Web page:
Fumihiko Takeuchi 1 , Ralph McGinnis 1 , * , Stephane Bourgeois 1 , Chris Barnes 1 , Niclas Eriksson 2 , Nicole Soranzo 1 , Pamela Whittaker 1 , Venkatesh Ranganath 1 , Vasudev Kumanduri 1 , William McLaren 1 , Lennart Holm 3 , Jonatan Lindh 3 , Anders Rane 3 , Mia Wadelius 4 , Panos Deloukas 1 , *
20 March 2009
We report the first genome-wide association study (GWAS) whose sample size (1,053 Swedish subjects) is sufficiently powered to detect genome-wide significance ( p<1.5×10 −7) for polymorphisms that modestly alter therapeutic warfarin dose. The anticoagulant drug warfarin is widely prescribed for reducing the risk of stroke, thrombosis, pulmonary embolism, and coronary malfunction. However, Caucasians vary widely (20-fold) in the dose needed for therapeutic anticoagulation, and hence prescribed doses may be too low (risking serious illness) or too high (risking severe bleeding). Prior work established that ∼30% of the dose variance is explained by single nucleotide polymorphisms (SNPs) in the warfarin drug target VKORC1 and another ∼12% by two non-synonymous SNPs ( *2, *3) in the cytochrome P450 warfarin-metabolizing gene CYP2C9. We initially tested each of 325,997 GWAS SNPs for association with warfarin dose by univariate regression and found the strongest statistical signals ( p<10 −78) at SNPs clustering near VKORC1 and the second lowest p-values ( p<10 −31) emanating from CYP2C9. No other SNPs approached genome-wide significance. To enhance detection of weaker effects, we conducted multiple regression adjusting for known influences on warfarin dose ( VKORC1, CYP2C9, age, gender) and identified a single SNP (rs2108622) with genome-wide significance ( p = 8.3×10 −10) that alters protein coding of the CYP4F2 gene. We confirmed this result in 588 additional Swedish patients ( p<0.0029) and, during our investigation, a second group provided independent confirmation from a scan of warfarin-metabolizing genes. We also thoroughly investigated copy number variations, haplotypes, and imputed SNPs, but found no additional highly significant warfarin associations. We present power analysis of our GWAS that is generalizable to other studies, and conclude we had 80% power to detect genome-wide significance for common causative variants or markers explaining at least 1.5% of dose variance. These GWAS results provide further impetus for conducting large-scale trials assessing patient benefit from genotype-based forecasting of warfarin dose.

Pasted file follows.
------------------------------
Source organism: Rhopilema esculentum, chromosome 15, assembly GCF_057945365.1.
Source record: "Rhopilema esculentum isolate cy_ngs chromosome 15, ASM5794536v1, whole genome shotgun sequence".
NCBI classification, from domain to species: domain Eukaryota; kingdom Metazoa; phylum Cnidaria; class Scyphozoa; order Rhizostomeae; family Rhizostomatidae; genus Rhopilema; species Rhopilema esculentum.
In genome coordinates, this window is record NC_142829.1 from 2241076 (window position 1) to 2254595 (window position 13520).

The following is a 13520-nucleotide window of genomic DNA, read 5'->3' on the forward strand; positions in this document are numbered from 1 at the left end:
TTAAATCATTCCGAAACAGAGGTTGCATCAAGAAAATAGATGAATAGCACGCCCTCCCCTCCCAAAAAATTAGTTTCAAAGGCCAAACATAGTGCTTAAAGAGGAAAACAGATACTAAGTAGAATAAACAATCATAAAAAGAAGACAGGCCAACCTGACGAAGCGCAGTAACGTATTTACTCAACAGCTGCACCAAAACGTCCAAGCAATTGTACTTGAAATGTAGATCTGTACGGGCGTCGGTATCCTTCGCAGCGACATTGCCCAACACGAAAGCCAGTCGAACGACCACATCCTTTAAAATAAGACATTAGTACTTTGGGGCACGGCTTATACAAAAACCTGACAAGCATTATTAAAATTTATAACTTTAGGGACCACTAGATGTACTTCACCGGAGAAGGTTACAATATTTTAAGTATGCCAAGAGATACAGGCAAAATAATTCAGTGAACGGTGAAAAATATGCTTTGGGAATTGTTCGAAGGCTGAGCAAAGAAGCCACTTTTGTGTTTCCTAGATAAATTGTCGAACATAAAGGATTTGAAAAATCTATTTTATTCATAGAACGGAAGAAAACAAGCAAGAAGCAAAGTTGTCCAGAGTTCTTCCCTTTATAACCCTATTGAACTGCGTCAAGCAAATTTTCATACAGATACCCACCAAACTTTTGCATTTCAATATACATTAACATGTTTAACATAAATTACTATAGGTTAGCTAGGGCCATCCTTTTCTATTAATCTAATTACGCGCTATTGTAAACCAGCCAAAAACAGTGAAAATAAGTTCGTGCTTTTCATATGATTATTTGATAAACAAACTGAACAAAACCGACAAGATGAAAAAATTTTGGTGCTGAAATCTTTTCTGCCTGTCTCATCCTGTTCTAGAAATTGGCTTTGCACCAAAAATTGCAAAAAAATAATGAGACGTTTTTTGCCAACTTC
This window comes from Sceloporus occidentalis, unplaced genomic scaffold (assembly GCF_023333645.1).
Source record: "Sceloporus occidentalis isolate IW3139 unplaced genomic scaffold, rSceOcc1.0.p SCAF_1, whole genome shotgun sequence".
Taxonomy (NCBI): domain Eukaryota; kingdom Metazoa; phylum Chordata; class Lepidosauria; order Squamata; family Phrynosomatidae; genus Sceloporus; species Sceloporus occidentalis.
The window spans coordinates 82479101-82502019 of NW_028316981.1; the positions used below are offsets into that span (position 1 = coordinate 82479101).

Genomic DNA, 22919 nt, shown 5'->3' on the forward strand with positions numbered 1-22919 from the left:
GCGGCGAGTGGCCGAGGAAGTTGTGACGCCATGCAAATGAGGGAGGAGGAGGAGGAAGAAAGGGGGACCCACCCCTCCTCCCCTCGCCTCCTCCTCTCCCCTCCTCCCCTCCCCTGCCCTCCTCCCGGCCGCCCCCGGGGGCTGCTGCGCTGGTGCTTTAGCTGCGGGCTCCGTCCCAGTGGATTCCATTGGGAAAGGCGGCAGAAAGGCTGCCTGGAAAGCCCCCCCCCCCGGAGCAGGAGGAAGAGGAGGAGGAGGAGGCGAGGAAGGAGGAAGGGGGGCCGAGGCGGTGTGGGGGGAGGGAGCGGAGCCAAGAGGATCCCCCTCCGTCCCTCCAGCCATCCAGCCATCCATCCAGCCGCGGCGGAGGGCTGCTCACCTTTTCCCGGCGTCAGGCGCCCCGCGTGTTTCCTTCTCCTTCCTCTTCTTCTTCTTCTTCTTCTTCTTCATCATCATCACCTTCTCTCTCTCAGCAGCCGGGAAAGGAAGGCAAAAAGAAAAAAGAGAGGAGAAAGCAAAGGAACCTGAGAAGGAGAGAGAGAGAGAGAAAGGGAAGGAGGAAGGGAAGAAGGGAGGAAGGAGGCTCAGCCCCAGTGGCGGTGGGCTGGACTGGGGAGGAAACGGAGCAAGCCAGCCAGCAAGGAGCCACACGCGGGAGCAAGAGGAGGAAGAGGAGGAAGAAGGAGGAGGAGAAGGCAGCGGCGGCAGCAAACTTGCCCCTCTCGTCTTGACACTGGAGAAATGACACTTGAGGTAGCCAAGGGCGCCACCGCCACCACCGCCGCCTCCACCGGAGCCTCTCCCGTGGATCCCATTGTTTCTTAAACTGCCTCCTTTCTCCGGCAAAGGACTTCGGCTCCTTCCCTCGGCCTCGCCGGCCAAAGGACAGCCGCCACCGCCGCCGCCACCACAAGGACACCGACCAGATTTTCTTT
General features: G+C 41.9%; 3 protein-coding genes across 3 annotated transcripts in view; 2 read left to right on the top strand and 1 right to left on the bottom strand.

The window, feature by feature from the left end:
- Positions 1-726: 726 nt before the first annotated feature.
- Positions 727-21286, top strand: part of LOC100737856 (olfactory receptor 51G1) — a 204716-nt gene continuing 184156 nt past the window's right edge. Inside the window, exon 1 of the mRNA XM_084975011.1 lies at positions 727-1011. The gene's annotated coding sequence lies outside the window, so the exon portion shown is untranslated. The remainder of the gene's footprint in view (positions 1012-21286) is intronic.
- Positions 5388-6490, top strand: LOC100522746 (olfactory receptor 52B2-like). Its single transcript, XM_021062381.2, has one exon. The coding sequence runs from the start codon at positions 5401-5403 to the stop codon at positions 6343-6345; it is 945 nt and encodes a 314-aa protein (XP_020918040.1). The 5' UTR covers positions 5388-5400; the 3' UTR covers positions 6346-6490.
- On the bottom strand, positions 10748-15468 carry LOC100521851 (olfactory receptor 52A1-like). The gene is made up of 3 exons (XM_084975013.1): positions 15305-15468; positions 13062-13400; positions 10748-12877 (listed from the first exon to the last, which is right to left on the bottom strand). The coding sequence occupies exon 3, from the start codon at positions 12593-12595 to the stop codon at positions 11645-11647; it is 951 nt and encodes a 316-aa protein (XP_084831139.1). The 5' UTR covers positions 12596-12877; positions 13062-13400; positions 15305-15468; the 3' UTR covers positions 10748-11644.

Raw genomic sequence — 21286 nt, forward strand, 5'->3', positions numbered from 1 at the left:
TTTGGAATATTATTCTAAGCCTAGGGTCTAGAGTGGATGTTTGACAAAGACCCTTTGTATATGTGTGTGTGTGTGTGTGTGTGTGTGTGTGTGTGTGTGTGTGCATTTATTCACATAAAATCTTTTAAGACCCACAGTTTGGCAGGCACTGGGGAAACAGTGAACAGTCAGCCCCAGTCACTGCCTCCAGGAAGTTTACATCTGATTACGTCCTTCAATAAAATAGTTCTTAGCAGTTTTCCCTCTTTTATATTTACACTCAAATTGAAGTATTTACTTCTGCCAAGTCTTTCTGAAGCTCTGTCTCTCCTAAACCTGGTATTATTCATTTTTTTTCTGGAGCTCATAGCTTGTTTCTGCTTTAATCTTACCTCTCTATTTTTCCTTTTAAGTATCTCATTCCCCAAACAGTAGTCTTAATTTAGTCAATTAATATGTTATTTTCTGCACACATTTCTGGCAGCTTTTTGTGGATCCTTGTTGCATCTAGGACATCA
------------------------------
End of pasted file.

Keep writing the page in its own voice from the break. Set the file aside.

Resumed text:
Recently, geneticists have begun assaying hundreds of thousands of genetic markers covering the entire human genome to systematically search for and identify genes that cause disease. We have extended this “genome-wide association study” (GWAS) method by assaying ∼326,000 markers in 1,053 Swedish patients in order to identify genes that alter response to the anticoagulant drug warfarin. Warfarin is widely prescribed to reduce blood clotting in order to protect high-risk patients from stroke, thrombosis, and heart attack. But patients vary widely (20-fold) in the warfarin dose needed for proper blood thinning, which means that initial doses in some patients are too high (risking severe bleeding) or too low (risking serious illness). Our GWAS detected two genes ( VKORC1, CYP2C9) already known to cause ∼40% of the variability in warfarin dose and discovered a new gene ( CYP4F2) contributing 1%–2% of the variability. Since our GWAS searched the entire genome, additional genes having a major influence on warfarin dose might not exist or be found in the near-term. Hence, clinical trials assessing patient benefit from individualized dose forecasting based on a patient's genetic makeup at VKORC1, CYP2C9 and possibly CYP4F2 could provide state-of-the-art clinical benchmarks for warfarin use during the foreseeable future.